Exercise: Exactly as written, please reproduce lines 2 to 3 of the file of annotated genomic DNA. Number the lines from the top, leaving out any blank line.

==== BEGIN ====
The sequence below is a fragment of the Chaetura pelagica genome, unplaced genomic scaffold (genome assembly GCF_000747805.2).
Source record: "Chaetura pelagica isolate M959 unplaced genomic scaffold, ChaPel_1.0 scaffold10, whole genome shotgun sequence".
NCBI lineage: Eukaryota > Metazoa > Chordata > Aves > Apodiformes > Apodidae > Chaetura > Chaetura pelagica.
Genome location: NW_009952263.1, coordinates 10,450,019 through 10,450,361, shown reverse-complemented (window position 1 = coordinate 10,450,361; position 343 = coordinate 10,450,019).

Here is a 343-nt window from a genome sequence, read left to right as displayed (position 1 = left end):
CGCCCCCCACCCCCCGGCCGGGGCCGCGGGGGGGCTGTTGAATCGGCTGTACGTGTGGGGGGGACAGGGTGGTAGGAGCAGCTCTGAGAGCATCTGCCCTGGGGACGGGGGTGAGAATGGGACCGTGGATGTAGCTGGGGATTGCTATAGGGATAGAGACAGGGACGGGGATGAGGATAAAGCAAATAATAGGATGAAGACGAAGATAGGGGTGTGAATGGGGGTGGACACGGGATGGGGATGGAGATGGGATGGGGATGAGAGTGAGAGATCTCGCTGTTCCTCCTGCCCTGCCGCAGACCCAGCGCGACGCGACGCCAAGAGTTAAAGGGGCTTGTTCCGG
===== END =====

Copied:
Source record: "Chaetura pelagica isolate M959 unplaced genomic scaffold, ChaPel_1.0 scaffold10, whole genome shotgun sequence".
NCBI lineage: Eukaryota > Metazoa > Chordata > Aves > Apodiformes > Apodidae > Chaetura > Chaetura pelagica.